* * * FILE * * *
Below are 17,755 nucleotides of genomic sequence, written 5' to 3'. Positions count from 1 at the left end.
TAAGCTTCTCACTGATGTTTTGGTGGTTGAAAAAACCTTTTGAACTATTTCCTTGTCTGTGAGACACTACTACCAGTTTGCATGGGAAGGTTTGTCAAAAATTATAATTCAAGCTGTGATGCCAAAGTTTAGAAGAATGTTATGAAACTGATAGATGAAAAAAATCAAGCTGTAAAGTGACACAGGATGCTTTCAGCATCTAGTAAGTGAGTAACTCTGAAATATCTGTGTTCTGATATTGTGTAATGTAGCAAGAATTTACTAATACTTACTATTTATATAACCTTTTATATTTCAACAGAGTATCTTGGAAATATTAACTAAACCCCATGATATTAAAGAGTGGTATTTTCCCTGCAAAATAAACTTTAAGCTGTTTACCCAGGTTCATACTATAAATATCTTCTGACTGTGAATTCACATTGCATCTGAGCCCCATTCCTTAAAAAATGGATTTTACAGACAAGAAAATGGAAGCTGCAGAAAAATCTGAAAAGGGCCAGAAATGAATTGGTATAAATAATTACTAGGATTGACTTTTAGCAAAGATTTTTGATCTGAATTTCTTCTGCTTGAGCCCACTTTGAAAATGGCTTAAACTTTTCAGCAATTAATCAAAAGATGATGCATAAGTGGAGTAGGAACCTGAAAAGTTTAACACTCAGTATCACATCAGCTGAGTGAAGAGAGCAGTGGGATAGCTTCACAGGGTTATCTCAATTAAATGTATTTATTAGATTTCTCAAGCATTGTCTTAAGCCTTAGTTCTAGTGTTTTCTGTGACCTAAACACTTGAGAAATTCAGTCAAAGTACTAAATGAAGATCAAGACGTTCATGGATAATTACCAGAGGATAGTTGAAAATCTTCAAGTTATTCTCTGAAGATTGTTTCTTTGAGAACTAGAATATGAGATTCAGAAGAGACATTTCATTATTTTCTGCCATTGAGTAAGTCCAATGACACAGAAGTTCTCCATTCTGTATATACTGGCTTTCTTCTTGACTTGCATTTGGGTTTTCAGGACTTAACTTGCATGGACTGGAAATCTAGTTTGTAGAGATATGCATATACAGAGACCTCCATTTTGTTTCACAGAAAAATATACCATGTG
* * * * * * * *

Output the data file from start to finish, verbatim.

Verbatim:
Below are 17,755 nucleotides of genomic sequence, written 5' to 3'. Positions count from 1 at the left end.
TAAGCTTCTCACTGATGTTTTGGTGGTTGAAAAAACCTTTTGAACTATTTCCTTGTCTGTGAGACACTACTACCAGTTTGCATGGGAAGGTTTGTCAAAAATTATAATTCAAGCTGTGATGCCAAAGTTTAGAAGAATGTTATGAAACTGATAGATGAAAAAAATCAAGCTGTAAAGTGACACAGGATGCTTTCAGCATCTAGTAAGTGAGTAACTCTGAAATATCTGTGTTCTGATATTGTGTAATGTAGCAAGAATTTACTAATACTTACTATTTATATAACCTTTTATATTTCAACAGAGTATCTTGGAAATATTAACTAAACCCCATGATATTAAAGAGTGGTATTTTCCCTGCAAAATAAACTTTAAGCTGTTTACCCAGGTTCATACTATAAATATCTTCTGACTGTGAATTCACATTGCATCTGAGCCCCATTCCTTAAAAAATGGATTTTACAGACAAGAAAATGGAAGCTGCAGAAAAATCTGAAAAGGGCCAGAAATGAATTGGTATAAATAATTACTAGGATTGACTTTTAGCAAAGATTTTTGATCTGAATTTCTTCTGCTTGAGCCCACTTTGAAAATGGCTTAAACTTTTCAGCAATTAATCAAAAGATGATGCATAAGTGGAGTAGGAACCTGAAAAGTTTAACACTCAGTATCACATCAGCTGAGTGAAGAGAGCAGTGGGATAGCTTCACAGGGTTATCTCAATTAAATGTATTTATTAGATTTCTCAAGCATTGTCTTAAGCCTTAGTTCTAGTGTTTTCTGTGACCTAAACACTTGAGAAATTCAGTCAAAGTACTAAATGAAGATCAAGACGTTCATGGATAATTACCAGAGGATAGTTGAAAATCTTCAAGTTATTCTCTGAAGATTGTTTCTTTGAGAACTAGAATATGAGATTCAGAAGAGACATTTCATTATTTTCTGCCATTGAGTAAGTCCAATGACACAGAAGTTCTCCATTCTGTATATACTGGCTTTCTTCTTGACTTGCATTTGGGTTTTCAGGACTTAACTTGCATGGACTGGAAATCTAGTTTGTAGAGATATGCATATACAGAGACCTCCATTTTGTTTCACAGAAAAATATACCATGTG